decided: September 21, 1971.
PENNSYLVANIA MANUFACTURERS' ASSOCIATION INSURANCE COMPANY, APPELLANT
Appeal from order of Court of Common Pleas, Trial Division, of Philadelphia, Oct. T., 1970, No. 416, in case of Frances Harker and Sol Harker v. Pennsylvania Manufacturers' Association Insurance Company.
Joseph V. Pinto, with him White and Williams, for appellant.
S. Allen Needleman, with him Joel D. Caney, and Needleman, Needleman, Tabb and Eisman, for appellee.
Wright, P. J., Watkins, Montgomery, Jacobs, Hoffman, Spaulding, and Cercone, JJ. Opinion by Hoffman, J.
[ 219 Pa. Super. Page 487]
This is an appeal from the final judgment entered in the court below pursuant to an award of arbitrators in a case involving uninsured motorist coverage.
Appellee-wife was a passenger in her husband's automobile which was involved in an accident with an uninsured driver. The wife also owned an automobile in her own name, however, both cars were insured with appellant insurance company under one policy. This policy listed two cars insured, showing in separate blocks limitations of coverage on each car and showing separate premiums charges for each coverage on each car. The blocks under uninsured motorist coverage showed 10/20 for each car, designating a limit of $10,000 for each person injured and $20,000 for each accident.
Appellees brought an action against the insurance company for injuries received in the accident. Pursuant to the policy the dispute was submitted to common law arbitration. The accident, according to the arbitrator's award, was caused by the negligence of both the husband and the uninsured motorist, and an award was rendered for the wife against appellant for $20,000.
Appellant contends that the arbitrators did not have the power to decide that the limits of the insurance policy for one individual injured in an accident by the negligence of an uninsured motorist was $20,000. However, it is well-settled law in Pennsylvania that "[c]ommon law arbitration may be reviewed only for fraud, misconduct, corruption or other such irregularity which caused the arbitrator to render an unjust, inequitable and unconscionable award. Appellant [essentially] argues only that misconduct existed here. However, the only asserted misconduct is the alleged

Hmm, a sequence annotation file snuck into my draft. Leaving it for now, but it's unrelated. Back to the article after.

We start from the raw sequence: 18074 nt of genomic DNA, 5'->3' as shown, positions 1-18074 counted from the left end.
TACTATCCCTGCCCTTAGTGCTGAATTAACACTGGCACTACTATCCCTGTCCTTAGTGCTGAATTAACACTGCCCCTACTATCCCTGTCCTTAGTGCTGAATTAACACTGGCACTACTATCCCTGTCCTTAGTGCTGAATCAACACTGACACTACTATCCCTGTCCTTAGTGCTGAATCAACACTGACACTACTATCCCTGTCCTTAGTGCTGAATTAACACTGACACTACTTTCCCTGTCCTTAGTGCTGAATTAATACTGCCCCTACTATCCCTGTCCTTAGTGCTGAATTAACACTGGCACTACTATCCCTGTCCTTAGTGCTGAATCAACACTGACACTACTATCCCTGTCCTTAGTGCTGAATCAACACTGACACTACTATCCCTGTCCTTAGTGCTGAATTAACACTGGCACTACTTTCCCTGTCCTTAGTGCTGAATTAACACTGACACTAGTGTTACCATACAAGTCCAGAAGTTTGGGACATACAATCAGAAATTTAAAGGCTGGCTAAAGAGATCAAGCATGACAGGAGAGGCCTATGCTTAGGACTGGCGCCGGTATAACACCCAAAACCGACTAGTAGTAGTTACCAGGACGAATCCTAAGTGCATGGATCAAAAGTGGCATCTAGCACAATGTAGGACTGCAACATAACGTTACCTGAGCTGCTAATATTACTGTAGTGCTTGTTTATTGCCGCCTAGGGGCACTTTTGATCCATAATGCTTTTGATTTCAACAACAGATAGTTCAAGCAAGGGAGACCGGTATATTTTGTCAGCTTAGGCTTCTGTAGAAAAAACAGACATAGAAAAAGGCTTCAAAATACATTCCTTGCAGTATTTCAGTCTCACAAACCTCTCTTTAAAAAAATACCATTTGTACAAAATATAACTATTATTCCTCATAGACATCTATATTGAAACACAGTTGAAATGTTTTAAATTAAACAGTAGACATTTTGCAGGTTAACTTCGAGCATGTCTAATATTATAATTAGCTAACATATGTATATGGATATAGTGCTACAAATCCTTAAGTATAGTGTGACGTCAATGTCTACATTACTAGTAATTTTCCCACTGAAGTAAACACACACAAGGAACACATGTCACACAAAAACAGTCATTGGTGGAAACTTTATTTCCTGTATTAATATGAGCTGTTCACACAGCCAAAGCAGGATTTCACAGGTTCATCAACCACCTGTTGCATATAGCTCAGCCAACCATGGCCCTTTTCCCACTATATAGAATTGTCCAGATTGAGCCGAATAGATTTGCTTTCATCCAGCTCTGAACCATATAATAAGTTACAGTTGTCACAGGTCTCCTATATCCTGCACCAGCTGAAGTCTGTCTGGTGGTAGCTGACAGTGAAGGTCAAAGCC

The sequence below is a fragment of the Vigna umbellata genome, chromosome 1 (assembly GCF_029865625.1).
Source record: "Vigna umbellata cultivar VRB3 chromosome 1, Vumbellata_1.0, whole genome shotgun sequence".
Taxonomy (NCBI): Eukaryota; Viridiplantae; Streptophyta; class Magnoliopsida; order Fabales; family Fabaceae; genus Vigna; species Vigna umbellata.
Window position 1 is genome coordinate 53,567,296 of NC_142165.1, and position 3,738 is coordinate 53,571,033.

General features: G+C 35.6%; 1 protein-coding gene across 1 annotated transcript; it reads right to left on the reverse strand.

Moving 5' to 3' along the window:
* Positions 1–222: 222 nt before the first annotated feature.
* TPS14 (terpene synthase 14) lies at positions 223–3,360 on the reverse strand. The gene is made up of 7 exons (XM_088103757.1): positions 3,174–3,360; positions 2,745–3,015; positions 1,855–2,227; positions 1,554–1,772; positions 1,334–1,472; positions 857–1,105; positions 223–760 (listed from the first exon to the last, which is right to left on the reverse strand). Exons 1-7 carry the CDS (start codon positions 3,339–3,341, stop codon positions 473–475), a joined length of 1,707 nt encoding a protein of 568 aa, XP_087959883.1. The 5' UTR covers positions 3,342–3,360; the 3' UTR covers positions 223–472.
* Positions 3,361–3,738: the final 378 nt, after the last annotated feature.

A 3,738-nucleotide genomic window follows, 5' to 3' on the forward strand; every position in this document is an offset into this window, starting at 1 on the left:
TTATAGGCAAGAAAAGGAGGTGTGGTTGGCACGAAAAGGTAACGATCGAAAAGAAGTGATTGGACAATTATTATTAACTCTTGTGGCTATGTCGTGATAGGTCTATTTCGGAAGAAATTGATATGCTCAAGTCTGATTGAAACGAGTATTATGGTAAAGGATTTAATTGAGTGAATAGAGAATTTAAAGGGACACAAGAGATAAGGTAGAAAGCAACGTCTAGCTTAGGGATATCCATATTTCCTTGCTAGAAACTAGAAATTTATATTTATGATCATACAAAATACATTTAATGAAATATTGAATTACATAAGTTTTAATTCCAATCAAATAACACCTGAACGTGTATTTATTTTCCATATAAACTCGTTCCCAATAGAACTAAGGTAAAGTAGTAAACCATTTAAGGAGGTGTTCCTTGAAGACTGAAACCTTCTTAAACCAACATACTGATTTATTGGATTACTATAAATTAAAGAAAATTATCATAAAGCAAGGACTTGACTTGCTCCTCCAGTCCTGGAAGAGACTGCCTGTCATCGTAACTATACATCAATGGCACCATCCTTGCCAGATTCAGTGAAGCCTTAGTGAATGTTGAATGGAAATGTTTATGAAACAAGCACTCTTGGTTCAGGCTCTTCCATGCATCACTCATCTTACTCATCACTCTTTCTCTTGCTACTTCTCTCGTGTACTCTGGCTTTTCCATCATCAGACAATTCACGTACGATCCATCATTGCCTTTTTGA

[ 219 Pa. Super. Page 488]
failure of the arbitrator properly to apply the law with regard to uninsured motorist coverage. We have often stated that in common law arbitration such as this 'the arbitrators are the final judges of both the facts and the law and their decision will not be disturbed for a mistake of either'. The misconduct necessary to overturn an arbitrator's action is not a mere mistake of law, nor even several mistakes aggregated." Great American Insurance Co. v. American Arbitration Association, 436 Pa. 370, 372-373, 260 A.2d 769, 770 (1970) (citations omitted).
Thus, in the instant case this Court will not decide whether the arbitrators were correct when they found that there was a policy limit of $20,000. Aggregating the coverage available for each car to find this policy limit is a colorable and reasonable interpretation of the contract, and in fact has been adopted by one lower court. Flynn v. Allstate Insurance Co., 50 Pa. D. & C. 2d 195 (C. P. Alleg. 1970); Cf. Harleysville Mutual Casualty Co. v. Blumling, 429 Pa. 389, 241 A.2d 112 (1968). We cannot say that there was fraud, misconduct, corruption or other such irregularity which caused the arbitrators to render an unjust, inequitable and unconscionable award.
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